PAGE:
One final thought. Again, in my opinion, there is one thing that could make the Kentucky Derby better and I’ve said it for years–limit the field to 14 horses, just as the Breeders’ Cup and most other major stakes races do. It’s fairer to the horses and riders and safer for all involved. I’ll close with a quote that addresses this point by two-time Kentucky Derby-winning trainer Carl Nafzger (Unbridled-1990 and Street Sense 2007) from the April 25, 2015 edition of The Blood Horse: “The trouble with the Triple Crown is that too many people run [a horse] in the Kentucky Derby that don’t belong in it. If they want to help the Kentucky Derby, forget the point system and make it a 14-horse field. Basically, there’s about eight [horses] every year that belong in the Kentucky Derby.” Amen! This year is no exception.

Safe run for all horses and riders!! Enjoy!!!


The Stuff That Dreams Are Made Of

Yesterday was the running of the final major Kentucky Derby prep race–the 1 1/8-mile Arkansas Derby at Oaklawn Park.

It boiled down to three words: ALL. HAIL. PHAROAH!!

American Pharoah’s performance was awesome, and truly the word I’ve tried to avoid since Tom Durkin used it to describe Barbaro’s dream run in the 2006 Kentucky Derby: Sublime.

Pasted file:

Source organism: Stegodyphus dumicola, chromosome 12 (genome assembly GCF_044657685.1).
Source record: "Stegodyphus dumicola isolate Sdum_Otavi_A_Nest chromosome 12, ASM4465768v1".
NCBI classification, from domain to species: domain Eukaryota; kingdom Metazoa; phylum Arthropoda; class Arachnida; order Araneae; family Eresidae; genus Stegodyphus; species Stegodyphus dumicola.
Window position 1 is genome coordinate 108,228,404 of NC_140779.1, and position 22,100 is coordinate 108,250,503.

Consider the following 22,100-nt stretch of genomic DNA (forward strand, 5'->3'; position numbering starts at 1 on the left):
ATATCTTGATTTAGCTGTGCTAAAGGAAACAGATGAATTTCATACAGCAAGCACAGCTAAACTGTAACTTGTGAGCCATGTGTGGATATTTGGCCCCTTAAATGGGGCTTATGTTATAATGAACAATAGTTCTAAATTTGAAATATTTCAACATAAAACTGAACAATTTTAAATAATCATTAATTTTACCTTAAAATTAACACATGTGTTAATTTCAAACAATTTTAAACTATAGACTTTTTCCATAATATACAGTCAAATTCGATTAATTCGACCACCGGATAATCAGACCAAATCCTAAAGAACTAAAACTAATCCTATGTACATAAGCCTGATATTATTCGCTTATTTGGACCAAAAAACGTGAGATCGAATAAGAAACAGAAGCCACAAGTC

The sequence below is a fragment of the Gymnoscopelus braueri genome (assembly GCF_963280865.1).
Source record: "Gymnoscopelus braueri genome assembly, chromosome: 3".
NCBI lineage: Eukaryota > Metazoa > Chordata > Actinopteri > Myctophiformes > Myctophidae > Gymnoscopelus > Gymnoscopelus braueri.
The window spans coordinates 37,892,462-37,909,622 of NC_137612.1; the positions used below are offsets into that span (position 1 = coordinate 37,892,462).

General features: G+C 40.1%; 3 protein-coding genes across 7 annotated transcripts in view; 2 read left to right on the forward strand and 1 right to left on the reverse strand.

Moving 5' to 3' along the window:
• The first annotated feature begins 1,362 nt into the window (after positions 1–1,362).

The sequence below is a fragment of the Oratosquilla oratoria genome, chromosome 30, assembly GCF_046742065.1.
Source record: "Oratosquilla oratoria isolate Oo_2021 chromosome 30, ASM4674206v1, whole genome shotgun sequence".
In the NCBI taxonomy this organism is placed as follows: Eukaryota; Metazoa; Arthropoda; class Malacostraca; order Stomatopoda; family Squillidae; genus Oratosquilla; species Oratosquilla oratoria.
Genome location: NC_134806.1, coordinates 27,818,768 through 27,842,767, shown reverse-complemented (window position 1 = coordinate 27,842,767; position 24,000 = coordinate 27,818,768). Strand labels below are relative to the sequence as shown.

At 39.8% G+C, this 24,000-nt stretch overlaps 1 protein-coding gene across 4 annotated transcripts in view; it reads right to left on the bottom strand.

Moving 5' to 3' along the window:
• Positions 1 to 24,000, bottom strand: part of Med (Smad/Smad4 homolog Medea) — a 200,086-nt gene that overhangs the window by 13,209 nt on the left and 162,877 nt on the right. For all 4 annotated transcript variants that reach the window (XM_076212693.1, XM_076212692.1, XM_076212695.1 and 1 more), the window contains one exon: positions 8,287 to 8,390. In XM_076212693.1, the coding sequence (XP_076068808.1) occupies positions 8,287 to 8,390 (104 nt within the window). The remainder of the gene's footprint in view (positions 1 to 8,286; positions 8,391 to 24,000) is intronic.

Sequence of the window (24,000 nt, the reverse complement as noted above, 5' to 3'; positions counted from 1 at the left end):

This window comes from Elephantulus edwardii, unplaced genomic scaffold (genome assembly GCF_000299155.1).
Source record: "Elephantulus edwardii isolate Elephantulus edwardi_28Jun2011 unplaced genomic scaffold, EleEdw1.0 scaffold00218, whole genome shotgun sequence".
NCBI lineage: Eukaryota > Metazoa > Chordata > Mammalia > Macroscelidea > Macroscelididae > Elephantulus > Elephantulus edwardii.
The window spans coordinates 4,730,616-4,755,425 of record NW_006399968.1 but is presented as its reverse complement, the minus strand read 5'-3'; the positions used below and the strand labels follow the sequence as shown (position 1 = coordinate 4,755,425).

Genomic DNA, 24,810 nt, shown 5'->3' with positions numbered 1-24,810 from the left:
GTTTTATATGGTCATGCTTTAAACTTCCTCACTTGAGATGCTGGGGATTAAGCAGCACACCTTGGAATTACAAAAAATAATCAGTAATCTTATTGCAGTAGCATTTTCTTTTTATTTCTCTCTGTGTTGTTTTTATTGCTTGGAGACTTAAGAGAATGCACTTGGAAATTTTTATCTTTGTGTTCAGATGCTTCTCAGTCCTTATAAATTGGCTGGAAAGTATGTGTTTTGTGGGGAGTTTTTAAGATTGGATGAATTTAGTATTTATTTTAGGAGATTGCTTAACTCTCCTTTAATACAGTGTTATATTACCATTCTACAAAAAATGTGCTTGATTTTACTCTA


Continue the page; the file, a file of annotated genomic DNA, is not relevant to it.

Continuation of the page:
The race boiled down to this: American Pharoah broke cleanly, this time from Post Six on a dry, fast track and struck off for the lead. He was headed by longshot Bridget’s Big Luvy, who set respectable early fractions. Victor Espinoza rated American Pharoah to stalk the pacesetter in second in the early stages of the race. On the turn for home he ever so lightly shook the reins at American Pharoah who promptly lowered his head and body and lengthened that smooth, ground-skipping stride. Race essentially over. The most telling moment was as the field straightened for home, American Pharoah had opened by at least three while behind him was a clump of seven other runners straining and struggling to make up any ground while every jockey was scrubbing and going to the whip…all to NO avail…American Pharoah was long gone, ears pricked, finishing his workout, er, race, by eight lengths. It looked like he barely broke a sweat. It was SO thrilling to watch.

Far Right finished second and Mr.Z, third. Both have the points and will go on to the Derby. I’m not sure why.

So now it’s on to Louisville for Kentucky Derby 141. In reality, the next 20 days are the most difficult–keeping horses happy, fit, and most importantly healthy and sound…

A few related odds and ends that only emphasize that point. Upstart missed a work yesterday as he spiked a fever. What exactly was amiss with him yesterday morning is unclear. It may just be a hiccup. It might develop into something that drops him out of contention for the big race. It’s a wait and see moment for now. Prospect Park, who ran an uninspired race against Dortmund last week in the Santa Anita Derby, is off the Derby trail completely after coming out of the race with an elevated white blood count. Winning and running well in the prep races is sometimes the easiest part of getting into the gate the first Saturday in May.